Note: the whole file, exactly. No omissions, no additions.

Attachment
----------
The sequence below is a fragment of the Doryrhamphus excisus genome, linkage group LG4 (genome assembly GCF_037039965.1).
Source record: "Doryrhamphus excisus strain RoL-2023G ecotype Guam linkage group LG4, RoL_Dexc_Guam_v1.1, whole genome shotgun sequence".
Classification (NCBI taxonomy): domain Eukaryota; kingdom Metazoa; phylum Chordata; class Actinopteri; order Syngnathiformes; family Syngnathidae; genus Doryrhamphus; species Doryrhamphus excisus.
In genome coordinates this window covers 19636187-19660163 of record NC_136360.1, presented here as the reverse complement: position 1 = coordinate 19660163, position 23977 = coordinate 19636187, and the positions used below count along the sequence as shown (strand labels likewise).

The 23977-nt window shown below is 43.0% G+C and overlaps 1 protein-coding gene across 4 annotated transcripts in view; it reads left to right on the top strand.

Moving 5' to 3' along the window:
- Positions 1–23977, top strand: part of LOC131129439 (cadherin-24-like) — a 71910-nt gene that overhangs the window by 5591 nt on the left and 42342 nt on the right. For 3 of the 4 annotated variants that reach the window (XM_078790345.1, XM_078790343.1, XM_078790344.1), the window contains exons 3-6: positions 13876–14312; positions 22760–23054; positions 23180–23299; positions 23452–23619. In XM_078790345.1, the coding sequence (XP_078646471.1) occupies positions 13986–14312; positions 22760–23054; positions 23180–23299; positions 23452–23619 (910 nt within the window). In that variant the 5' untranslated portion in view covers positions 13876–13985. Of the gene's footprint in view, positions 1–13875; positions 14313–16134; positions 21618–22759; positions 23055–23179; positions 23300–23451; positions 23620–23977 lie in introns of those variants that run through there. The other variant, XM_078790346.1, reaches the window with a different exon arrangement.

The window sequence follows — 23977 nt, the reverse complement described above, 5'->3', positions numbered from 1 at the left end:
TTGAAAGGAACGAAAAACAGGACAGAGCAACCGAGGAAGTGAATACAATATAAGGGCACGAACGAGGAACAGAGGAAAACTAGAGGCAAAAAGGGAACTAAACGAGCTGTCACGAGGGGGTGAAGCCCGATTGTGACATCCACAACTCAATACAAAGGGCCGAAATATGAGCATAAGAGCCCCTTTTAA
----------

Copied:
The sequence below is a fragment of the Doryrhamphus excisus genome, linkage group LG4 (genome assembly GCF_037039965.1).
Source record: "Doryrhamphus excisus strain RoL-2023G ecotype Guam linkage group LG4, RoL_Dexc_Guam_v1.1, whole genome shotgun sequence".
Classification (NCBI taxonomy): domain Eukaryota; kingdom Metazoa; phylum Chordata; class Actinopteri; order Syngnathiformes; family Syngnathidae; genus Doryrhamphus; species Doryrhamphus excisus.
In genome coordinates this window covers 19636187-19660163 of record NC_136360.1, presented here as the reverse complement: position 1 = coordinate 19660163, position 23977 = coordinate 19636187, and the positions used below count along the sequence as shown (strand labels likewise).

The 23977-nt window shown below is 43.0% G+C and overlaps 1 protein-coding gene across 4 annotated transcripts in view; it reads left to right on the top strand.

Moving 5' to 3' along the window:
- Positions 1–23977, top strand: part of LOC131129439 (cadherin-24-like) — a 71910-nt gene that overhangs the window by 5591 nt on the left and 42342 nt on the right. For 3 of the 4 annotated variants that reach the window (XM_078790345.1, XM_078790343.1, XM_078790344.1), the window contains exons 3-6: positions 13876–14312; positions 22760–23054; positions 23180–23299; positions 23452–23619. In XM_078790345.1, the coding sequence (XP_078646471.1) occupies positions 13986–14312; positions 22760–23054; positions 23180–23299; positions 23452–23619 (910 nt within the window). In that variant the 5' untranslated portion in view covers positions 13876–13985. Of the gene's footprint in view, positions 1–13875; positions 14313–16134; positions 21618–22759; positions 23055–23179; positions 23300–23451; positions 23620–23977 lie in introns of those variants that run through there. The other variant, XM_078790346.1, reaches the window with a different exon arrangement.

The window sequence follows — 23977 nt, the reverse complement described above, 5'->3', positions numbered from 1 at the left end:
TTGAAAGGAACGAAAAACAGGACAGAGCAACCGAGGAAGTGAATACAATATAAGGGCACGAACGAGGAACAGAGGAAAACTAGAGGCAAAAAGGGAACTAAACGAGCTGTCACGAGGGGGTGAAGCCCGATTGTGACATCCACAACTCAATACAAAGGGCCGAAATATGAGCATAAGAGCCCCTTTTAA